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I'm trying to debug an issue involving a KVM virtual machine instance where the instance doesn't respond to network requests when the source is on another physical machine, which is on the same subnet as the virtual machine instance connected via Linux bridging.

(This is happening in the context of an OpenStack deployment, Folsom edition, on Ubuntu 12.04, configured using nova-network for FlatDHCP mode, not multi-host. This problem only occurs with CentOS guests, not Ubuntu guests).

When I did a tcpdump inside of the CentOS guest, I discovered that the inbound packets are being tagged with "vlan 0". For example, if I manually configure an IP address of 10.40.0.5/16 inside of the guest and then do an "arping -i eth1 10.40.0.5" from another machine, with tcpdump I see "vlan 0"

# tcpdump -i eth0 -XX -vv -e
14:29:29.907212 54:78:1a:86:50:c9 (oui Unknown) > Broadcast, ethertype 802.1Q (0x8100), length 64: vlan 0, p 0, ethertype ARP, Ethernet (len 6), IPv4 (len 4), Request who-has 10.40.0.5 (Broadcast) tell 10.40.0.1, length 46
    0x0000:  ffff ffff ffff 5478 1a86 50c9 8100 0000  ......Tx..P.....
    0x0010:  0806 0001 0800 0604 0001 5478 1a86 50c9  ..........Tx..P.
    0x0020:  0a28 0001 ffff ffff ffff 0a28 0005 0000  .(.........(....
    0x0030:  0000 0000 0000 0000 0000 0000 dac7 07ed  ................

If I load the 8021q module, the guest will respond to the ARP request properly, although it won't respond properly to DHCP, and the resulting UDP packets are tagged vlan 0.

If I do a similar tcpdump on the Ubuntu 12.04 compute host on the vnet1 interface that corresponds to the virtual machine, I don't see the vlan 0 tags:

# tcpdump -i vnet1 -XX -vv -e
tcpdump: WARNING: vnet1: no IPv4 address assigned
tcpdump: listening on vnet1, link-type EN10MB (Ethernet), capture size 65535 bytes
15:59:34.023145 54:78:1a:86:50:c9 (oui Unknown) > Broadcast, ethertype ARP (0x0806), length 60: Ethernet (len 6), IPv4 (len 4), Request who-has 10.40.0.5 (Broadcast) tell 10.40.0.1, length 46
    0x0000:  ffff ffff ffff 5478 1a86 50c9 0806 0001  ......Tx..P.....
    0x0010:  0800 0604 0001 5478 1a86 50c9 0a28 0001  ......Tx..P..(..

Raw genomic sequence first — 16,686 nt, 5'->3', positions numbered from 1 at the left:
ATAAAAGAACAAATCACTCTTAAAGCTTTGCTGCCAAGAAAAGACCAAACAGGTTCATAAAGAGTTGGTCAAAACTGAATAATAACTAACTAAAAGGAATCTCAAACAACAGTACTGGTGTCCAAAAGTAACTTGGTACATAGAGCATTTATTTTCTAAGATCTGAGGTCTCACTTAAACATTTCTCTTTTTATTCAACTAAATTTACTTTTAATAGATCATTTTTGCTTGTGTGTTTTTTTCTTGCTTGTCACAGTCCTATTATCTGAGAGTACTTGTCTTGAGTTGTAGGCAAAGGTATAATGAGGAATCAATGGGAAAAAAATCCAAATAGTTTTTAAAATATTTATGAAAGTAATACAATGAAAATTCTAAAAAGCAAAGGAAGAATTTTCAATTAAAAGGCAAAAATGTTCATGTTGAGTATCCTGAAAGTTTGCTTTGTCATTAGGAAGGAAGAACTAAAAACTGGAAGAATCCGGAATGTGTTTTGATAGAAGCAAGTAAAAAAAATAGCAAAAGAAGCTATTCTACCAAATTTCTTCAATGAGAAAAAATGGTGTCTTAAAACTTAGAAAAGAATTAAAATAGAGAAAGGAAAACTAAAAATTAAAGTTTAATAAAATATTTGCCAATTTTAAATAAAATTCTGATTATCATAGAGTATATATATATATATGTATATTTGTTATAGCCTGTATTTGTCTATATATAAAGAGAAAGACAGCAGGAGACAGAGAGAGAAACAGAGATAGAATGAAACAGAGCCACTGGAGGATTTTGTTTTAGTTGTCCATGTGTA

0x0020:  ffff ffff ffff 0a28 0005 0000 0000 0000  .......(........
    0x0030:  0000 0000 0000 0000 dac7 07ed            ............

In between the two physical machines is a Cisco Nexus 3000 switch.

Edit: The switch is configured with only one vlan (vlan 1), which is the native VLAN. All ports on the switch are in access mode. Here's what a typical port looks like:

# show interface switchport
Name: Ethernet1/1
  Switchport: Enabled
  Switchport Monitor: Not enabled
  Operational Mode: access
  Access Mode VLAN: 1 (default)
  Trunking Native Mode VLAN: 1 (default)
  Trunking VLANs Enabled: 1
  Administrative private-vlan primary host-association: none
  Administrative private-vlan secondary host-association: none
  Administrative private-vlan primary mapping: none
  Administrative private-vlan secondary mapping: none
  Administrative private-vlan trunk native VLAN: none
  Administrative private-vlan trunk encapsulation: dot1q
  Administrative private-vlan trunk normal VLANs: none
  Administrative private-vlan trunk private VLANs: none
  Operational private-vlan: none
  Unknown unicast blocked: disabled
  Unknown multicast blocked: disabled

Why would these vlan 0 tags get added to the frames like this? Could it be that the switch is adding these tags, but Ubuntu somehow doesn't see them when it passes the frames on to the CentOS guest? Or could it be the CentOS kernel adding the tags to incoming frames? If so, why would that happen?

share|improve this question
    
Truth be told, this is a wild stab in the dark, but you aren't applying and QoS/CoS tags anywhere are you per chance? Often VLAN 0 is set when you want to add a PCP value to an Ethernet frame for QoS, but you aren't using any VLAN (so VLAN 0). Even though in your TCP dump it says VLAN 0 priority 0, are you using QoS in your deployment but not on this guest, so it's tagging it with priority 0 and thusly VLAN 0? –  jwbensley Apr 8 '13 at 20:23
    
The switch could be adding the tags. What does your VLAN topology look like? –  Ryan Apr 8 '13 at 22:35
    
Do you have an ifcfg-eth0.0 file in /etc/sysconfig/network-scripts/? –  Ryan Apr 8 '13 at 22:43
    
I only have one VLAN on the switch, the native VLAN. All of the ports are in access mode (I edited above). There's no ifcfg-eth0.0 in /etc/sysconfig/network-scripts. How can I tell if my Cisco Nexus switch is adding CoS tags? –  Lorin Hochstein Apr 8 '13 at 23:47
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